How to load data from Google AdWords to Snowflake
Extract data from Google AdWords
The API from AdWords allows applications to interact directly with the AdWords platform. You can build applications to more efficiently manage large or complex AdWords accounts and campaigns. Contrary to the rest of the APIs that we have covered in this series of posts, the API is implemented only using the SOAP protocol and it doesn’t offer a RESTful web implementation.
Nevertheless, they offer a number of client libraries that you can use for your language or framework of choice. They officially support clients for the following languages:
The AdWords API is a quite complex product that exposes a lot of functionality to the user, ranging from reporting to do the bidding and programmatic advertisement. As the scope of this post is the extraction of data from it, with the aim of loading data to a data warehouse for further analysis, we’ll focus only on that part of the AdWords API.
There are many ways of interacting with any data that API gathers. One way is to link your Google Analytics and AdWords accounts and actually enrich the data of your analytics with data coming from AdWords. The other possible way, if you have the luxury to afford a Google analytics premium account, is to load every data directly to Google BigQuery. From there, you can either do your analysis from BigQuery or export data you own to another data warehouse.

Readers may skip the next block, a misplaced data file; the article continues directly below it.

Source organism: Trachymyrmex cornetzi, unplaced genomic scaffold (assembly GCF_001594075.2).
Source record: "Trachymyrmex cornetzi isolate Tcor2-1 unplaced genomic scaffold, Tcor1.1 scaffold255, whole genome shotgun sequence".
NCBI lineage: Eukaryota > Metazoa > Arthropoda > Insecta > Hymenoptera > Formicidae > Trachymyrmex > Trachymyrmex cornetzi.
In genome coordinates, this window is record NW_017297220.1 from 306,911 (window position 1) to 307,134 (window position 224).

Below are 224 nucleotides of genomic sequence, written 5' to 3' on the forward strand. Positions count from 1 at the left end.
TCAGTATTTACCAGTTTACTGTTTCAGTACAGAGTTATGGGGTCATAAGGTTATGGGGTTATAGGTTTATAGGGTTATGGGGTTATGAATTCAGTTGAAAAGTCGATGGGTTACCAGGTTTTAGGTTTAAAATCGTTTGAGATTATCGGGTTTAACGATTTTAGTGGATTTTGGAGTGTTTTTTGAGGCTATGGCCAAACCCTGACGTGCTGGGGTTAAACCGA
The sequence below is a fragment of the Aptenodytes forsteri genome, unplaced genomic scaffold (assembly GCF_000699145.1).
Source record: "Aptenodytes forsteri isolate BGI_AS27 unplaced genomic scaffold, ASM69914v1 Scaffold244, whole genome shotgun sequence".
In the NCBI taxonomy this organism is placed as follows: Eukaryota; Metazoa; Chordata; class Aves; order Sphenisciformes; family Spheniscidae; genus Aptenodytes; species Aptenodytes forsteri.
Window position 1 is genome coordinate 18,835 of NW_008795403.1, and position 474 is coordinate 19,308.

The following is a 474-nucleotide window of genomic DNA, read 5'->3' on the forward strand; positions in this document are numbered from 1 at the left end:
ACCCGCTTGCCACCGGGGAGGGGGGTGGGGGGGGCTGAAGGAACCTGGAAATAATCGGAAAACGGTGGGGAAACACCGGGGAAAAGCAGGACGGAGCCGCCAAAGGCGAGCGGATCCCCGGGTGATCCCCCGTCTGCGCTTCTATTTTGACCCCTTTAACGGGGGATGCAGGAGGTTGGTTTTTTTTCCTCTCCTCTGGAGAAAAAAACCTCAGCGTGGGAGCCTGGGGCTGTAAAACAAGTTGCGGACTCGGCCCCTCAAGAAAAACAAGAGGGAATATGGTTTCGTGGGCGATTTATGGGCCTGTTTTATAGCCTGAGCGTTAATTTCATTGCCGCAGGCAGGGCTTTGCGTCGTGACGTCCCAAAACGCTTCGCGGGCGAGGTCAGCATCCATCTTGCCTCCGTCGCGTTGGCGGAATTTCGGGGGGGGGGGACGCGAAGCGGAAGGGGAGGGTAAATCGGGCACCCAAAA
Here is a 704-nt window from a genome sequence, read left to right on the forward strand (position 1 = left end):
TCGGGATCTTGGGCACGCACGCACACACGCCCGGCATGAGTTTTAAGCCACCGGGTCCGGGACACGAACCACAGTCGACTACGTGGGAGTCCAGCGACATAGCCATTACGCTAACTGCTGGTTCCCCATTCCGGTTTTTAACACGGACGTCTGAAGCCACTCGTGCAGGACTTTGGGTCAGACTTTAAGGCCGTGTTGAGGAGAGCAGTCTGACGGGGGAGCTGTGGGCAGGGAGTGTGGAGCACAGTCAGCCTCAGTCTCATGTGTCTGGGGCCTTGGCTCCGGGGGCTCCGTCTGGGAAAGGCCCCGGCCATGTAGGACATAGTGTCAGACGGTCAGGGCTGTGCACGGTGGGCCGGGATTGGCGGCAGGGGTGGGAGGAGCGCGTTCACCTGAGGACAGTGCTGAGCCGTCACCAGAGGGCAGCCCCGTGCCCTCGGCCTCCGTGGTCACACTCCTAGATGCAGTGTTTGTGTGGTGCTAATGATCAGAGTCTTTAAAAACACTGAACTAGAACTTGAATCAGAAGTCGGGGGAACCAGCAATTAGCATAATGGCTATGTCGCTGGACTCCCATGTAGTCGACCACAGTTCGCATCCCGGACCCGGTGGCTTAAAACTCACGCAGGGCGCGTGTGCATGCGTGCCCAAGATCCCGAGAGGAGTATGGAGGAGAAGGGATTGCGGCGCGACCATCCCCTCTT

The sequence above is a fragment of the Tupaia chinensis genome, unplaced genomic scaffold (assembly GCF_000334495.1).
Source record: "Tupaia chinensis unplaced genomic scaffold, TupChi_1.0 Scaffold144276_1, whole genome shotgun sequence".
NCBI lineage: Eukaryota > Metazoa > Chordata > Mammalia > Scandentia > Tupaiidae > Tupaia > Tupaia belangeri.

We’ll assume that you do not have a Google Analytics premium account, to be honest, if you had you wouldn’t be looking at this post anyway, but you still want to extract data and load it to your own data warehouse solution. To do that we’ll utilize the Report related functionality of the AdWords API. The API supports a huge number of reports that you can request, and it is possible to change the granularity of your results by passing specific parameters. Defining what kind of data you want to get back as part of your report can be done in two different ways.
- Using an XML-based report definition.
- Using an AWQL-based report definition.
If you want to use an XML-based report definition you have to include a parameter named __rdxml that will contain an XML serialized definition of the report you want to retrieve.
<reportDefinition xmlns="https://adwords.google.com/api/adwords/cm/v201509"><selector><fields>CampaignId</fields><fields>Id</fields><fields>Impressions</fields><fields>Clicks</fields><fields>Cost</fields><predicates><field>Status</field><operator>IN</operator><values>ENABLED</values><values>PAUSED</values></predicates></selector><reportName>Custom Adgroup Performance Report</reportName><reportType>ADGROUP_PERFORMANCE_REPORT</reportType><dateRangeType>LAST_7_DAYS</dateRangeType><downloadFormat>CSV</downloadFormat></reportDefinition>